How Meditation Is Fixing Relationships
Having problems with bae? Meditation may be the remedy.
Chief Marketing Officer
September 18th, 2018
It’s no secret anymore. Meditation is really REALLY good for us. But what you may not know is that it’s also really really good for your significant other.
Here are a few examples of how meditation is helping the relationships of our MeditationWorks meditators:
“I finally get this whole meditation thing. It literally saved my day a few weeks ago. My girlfriend once again left me fuming as I got in my car for work. She had taken my car the night before to go to IKEA and left me on empty without telling me. I had a huge meeting that morning and now I was going to be late because I’d have to stop for gas.
So ridiculously pissed, I picked up my phone as I drove away to dig into her, but then I remembered the three breath practice I had learned with MeditationWorks. I threw the phone down and took three breaths. First breath: How did my mind feel? I was furious. I just wanted to yell at her. Second breath: How did my body feel? Like I was in an uncontrollable rage. I could feel it buzzing. Third breath: What was my priority in that moment? Getting to work calm and on time so I could have a great day. To my amazement, I did not call her. I calmed down, got gas, and made it to work right on time.
All day at work I realized that if I had I called her, I would have been dealing with crying, blame, and a whole bunch of angry texts, calls, and emails. But instead I freed myself from a stressful day!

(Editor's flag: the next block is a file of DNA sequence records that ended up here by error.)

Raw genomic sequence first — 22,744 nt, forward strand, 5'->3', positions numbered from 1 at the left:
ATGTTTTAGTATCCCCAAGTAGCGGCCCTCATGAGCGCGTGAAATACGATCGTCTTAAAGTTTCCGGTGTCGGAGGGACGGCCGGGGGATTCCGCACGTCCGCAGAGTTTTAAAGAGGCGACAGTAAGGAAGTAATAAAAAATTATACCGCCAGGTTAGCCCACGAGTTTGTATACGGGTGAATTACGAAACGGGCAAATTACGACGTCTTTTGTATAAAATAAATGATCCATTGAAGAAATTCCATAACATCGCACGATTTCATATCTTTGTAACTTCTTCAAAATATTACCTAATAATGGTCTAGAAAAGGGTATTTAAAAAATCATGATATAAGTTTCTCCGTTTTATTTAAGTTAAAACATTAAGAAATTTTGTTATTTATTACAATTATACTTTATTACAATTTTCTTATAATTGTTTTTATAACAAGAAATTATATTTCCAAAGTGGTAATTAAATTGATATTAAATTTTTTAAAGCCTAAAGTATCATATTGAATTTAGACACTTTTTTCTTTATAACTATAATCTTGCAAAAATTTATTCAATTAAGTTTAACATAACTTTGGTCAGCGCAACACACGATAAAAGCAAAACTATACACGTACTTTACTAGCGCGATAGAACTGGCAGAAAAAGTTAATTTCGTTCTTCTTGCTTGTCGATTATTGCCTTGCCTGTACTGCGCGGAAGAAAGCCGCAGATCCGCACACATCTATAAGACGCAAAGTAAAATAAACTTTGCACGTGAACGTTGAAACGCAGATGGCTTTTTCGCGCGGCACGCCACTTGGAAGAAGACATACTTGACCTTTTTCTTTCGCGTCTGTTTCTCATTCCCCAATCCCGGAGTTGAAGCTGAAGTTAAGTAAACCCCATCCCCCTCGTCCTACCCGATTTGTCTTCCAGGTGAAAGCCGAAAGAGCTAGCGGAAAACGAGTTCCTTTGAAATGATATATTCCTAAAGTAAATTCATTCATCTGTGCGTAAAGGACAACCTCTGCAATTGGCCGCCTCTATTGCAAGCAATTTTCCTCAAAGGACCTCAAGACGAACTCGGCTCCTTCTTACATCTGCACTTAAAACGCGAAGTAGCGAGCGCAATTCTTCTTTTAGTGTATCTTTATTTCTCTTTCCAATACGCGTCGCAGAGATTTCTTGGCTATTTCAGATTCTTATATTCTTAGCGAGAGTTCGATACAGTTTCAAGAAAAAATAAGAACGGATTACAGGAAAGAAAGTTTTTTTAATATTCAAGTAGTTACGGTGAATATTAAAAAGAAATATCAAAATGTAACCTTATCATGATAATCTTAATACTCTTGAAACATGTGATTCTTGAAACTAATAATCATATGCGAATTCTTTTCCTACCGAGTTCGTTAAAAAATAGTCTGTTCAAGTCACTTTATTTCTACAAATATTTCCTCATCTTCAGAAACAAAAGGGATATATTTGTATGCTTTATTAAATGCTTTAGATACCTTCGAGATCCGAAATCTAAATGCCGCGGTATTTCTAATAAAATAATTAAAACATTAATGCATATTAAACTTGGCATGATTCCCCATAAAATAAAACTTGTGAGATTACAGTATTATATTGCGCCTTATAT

When I got home and saw her I wasn’t as mad anymore. I just said, “You know, I was really upset when in got my car this morning and saw there was no gas.” She looked so shocked and said, “Oh my God I didn’t even think about that! I’m really sorry!”
I couldn’t believe how differently she responded to me. Normally she would’ve started yelling back at me, crying and somehow blaming me for the fact that she did something wrong. So that little choice of not calling her saved her and me a full day of conflict and drama.”
Another short story:
“I’m a very short-tempered type of person. VERY short-tempered. So, for the third time in the last seven days, my dog chewed something up in my house. The first time was an entire can of Pringles that he got off of my kitchen counter, the second time was a plastic tumbler cup, and the most recent time was a plastic container that he again pulled off of my kitchen counter. I was livid. I started to explain the situation to my girlfriend and I was getting fired up just talking about it. I almost started screaming. Typically, I would have subconsciously unleashed some of this anger on my girlfriend throughout the day. But instead, I stopped what I was saying, took a long and deep breath, and then continued to say, “We have to find a solution for him, whether it’s getting him more exercise, or whatever, we need to do something.” My girlfriend literally stopped what she was doing and just looked at me and said, “Are you okay? You just did like the woosa thing like they did in Bad Boys.”
Needless to say, I’m not the only one who knows I’m short-tempered. So when I actually took a deep breath to stop freaking out, she was really taken aback. Until she’d said it, I hadn’t realized what I had done. Since meditating, it has become a natural reaction for me to stop, take a deep breath, and find a solution instead of freaking out like I usually did. This is one of the many times I’ve noticed meditation has helped me and it’s truly amazing.”